Step 1: Begin With Modeling Magic
First you need:
a nice mask - one that is sturdy enough to hold some weight, and takes hot glue (about $3.00 at the craft store - the cheaper ones are probably too flimsy for this project)
Modeling Magic. It's from the craft store as well. It comes in colors, but I spray painted mine for a nice finish
hot glue and glue gun
felt in favorite colors (brights for parrots, black for crows, browns and greys for owls)
surface to work on
something like a rolling pin to use while clay is drying.
FIrst, roll out the modeling magic to about 1/4" thick - thick enough to be able to mold it nicely without cracking, but not so thick that it adds too much extra weight. If you've never worked with Modeling Magic, it is a lightweight material that air dries after 24 hours. Pretty nice to work with.
Shape the Modeling magic into a roughly triangulated shape. I think it looks like a manta ray. The Modeling Magic is very pliable, but it is NOT easy to ADD material too without creating lines. If you make a big mistake, just roll out another piece and start again. I rolled out a piece that was too large (about 6" wide by 8" long) so that I could cut back rather than add to.
take the manta ray, and fold it in half. Pinch the fold together, then open it back up. This will give you a rather "parrot-like" ridge on the beak.
If you need to make more than one, like I did, you can also put the clay on top of another piece to use as a pattern and cut it out. You can use a knife or scissors. Scissors seem to work nicely on this stuff.
Step 2: Now Comes the Fun Part...
This is all done with your hands - molding and shaping and stretching. And testing it on the mask. I Taped it down securely and did a lot of the final shaping. I also tore up some paper toweling and stuffed it in the beak to help it keep the shape while it was drying for 24 hours. I first put them around a rolling pin for about 6 hours, then left them to dry on a box of the correct height. I kept the beaks attached to the mask because I was afraid if I took them off they would loose the shape. or shrink up.
I also worked into the design the top part of the beak - on future photos you will see they don't match and are crooked, but that doesn't matter because you will cover all that up with "feathers". What matters is that you have enough extra to glue it securely to the mask.
While the clay is still wet, you want to try to get the shape finalized, ie: cut around the eyeholes. You can try the mask on at any point to help you make your decisions.
Step 3: What Not to Do..
1. make sure the beak is straight from all sides, even the bottom!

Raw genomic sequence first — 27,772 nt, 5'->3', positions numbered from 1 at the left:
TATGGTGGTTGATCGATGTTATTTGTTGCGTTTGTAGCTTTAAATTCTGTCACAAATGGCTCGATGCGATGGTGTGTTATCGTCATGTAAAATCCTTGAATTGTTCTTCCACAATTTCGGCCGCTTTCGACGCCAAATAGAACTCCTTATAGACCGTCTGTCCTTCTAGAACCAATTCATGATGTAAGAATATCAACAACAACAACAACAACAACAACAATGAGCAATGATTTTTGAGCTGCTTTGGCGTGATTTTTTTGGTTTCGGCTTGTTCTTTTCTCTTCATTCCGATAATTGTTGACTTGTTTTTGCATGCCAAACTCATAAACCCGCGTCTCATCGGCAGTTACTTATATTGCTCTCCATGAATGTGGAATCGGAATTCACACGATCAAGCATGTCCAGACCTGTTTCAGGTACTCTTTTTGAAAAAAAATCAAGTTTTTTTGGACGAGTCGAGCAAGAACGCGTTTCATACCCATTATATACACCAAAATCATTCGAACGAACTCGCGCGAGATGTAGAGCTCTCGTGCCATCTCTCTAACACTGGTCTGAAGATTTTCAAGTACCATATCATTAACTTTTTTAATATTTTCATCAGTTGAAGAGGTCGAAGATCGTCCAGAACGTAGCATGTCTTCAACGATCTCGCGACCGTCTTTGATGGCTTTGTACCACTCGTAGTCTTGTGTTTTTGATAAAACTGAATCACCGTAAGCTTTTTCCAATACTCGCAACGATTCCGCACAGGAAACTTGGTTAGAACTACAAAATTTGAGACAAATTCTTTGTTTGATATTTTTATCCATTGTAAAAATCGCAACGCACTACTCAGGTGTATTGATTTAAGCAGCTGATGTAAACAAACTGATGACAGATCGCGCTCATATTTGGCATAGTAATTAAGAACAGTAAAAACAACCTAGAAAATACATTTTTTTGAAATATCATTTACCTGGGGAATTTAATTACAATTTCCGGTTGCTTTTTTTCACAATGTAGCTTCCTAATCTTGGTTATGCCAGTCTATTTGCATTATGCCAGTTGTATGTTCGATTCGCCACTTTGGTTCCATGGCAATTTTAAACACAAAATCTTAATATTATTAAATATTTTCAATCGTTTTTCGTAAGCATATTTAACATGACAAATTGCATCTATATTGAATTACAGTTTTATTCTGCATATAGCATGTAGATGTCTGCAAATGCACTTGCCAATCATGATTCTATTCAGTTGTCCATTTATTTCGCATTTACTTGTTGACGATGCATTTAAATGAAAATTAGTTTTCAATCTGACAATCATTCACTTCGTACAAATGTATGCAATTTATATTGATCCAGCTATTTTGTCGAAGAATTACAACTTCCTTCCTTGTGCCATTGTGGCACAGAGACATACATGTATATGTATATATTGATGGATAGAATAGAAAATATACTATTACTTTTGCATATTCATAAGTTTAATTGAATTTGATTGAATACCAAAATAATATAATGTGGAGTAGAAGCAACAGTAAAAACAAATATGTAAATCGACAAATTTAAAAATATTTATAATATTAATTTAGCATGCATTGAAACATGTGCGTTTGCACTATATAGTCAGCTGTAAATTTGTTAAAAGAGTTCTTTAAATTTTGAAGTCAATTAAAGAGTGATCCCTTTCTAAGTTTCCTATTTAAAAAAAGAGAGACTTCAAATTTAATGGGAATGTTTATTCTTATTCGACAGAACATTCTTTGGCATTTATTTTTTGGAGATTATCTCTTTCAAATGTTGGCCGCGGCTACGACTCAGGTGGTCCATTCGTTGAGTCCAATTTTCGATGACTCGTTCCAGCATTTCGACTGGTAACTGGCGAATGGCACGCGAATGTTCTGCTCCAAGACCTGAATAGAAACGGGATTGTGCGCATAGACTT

2. make sure you can see out of the mask!
3. When rolling, the clay will get kind of pitted - it is ok. The slightly irregular surface makes it look more realistic, believe it or not. Plus, if you paint it black like I did, you can't even see it..
Step 4: Dry and Paint and Glue
Then I took them off the masks and spray painted them with black matte finish spray paint. The first coat really soaked in and looked bad.. give it a few coats and it will look fine.
BEFORE you glue the beaks down to the mask you can cut the nose piece out a bit for comfort. I did this after I had glued them in. The advantage to this is the structural integrity is kept since everything is glued on. The disadvantage is, it makes it difficult to cut the mask. You decide: just make the mask comfortable to wear! (You can see the difference in the nose area in the last photo.)
Then you can hot glue the beaks on. Now you're ready for the felt!
Step 5: Now the Fun REALLY Begins..
I had a friend help me cut the feathers (since I had 3 to make) but it didn't take that long. The hardest part here is starting: it's scary to commit with hot glue!
Try and run the hot glue line at the base of the "feathers" so they can have some movement and stick up a bit or if you need to add extra feathers (like I did).
Put the glue on the mask, not the felt feather. That way, there's less chance of the glue showing. Although, if you have thick enough felt that shouldn't be a problem.
Start at the top, center - the forehead - and work out both ways and around. Definitely do the first layer all around the edge. Make sure the feathers go beyond the edge and overlap a bit. work into the mask, ending at the eyes and nose
Stagger the feathers between rows
I cut a couple of extra pieces: the eye liners serve 2 purposes: they make the eyes look more like a parrot, and they finish the edge around the eyes. I also cut a small arch that matches the eye liners and placed it at the top of the beak. This defines that extra bit, and also covers the rough edges of both the feathers and the clay. I also tested the eyes in place a few times before adding any of the feathers to make sure you could see out of the mask and also that they looked parrot-y. I used different colors to go with different color schemed parrots.
Step 6: Viola! Polly Wants a Cracker!
Hope you enjoy it and can use it for your own wonderful creation.
oh..and don't forget to clean up your mess before mom sees it!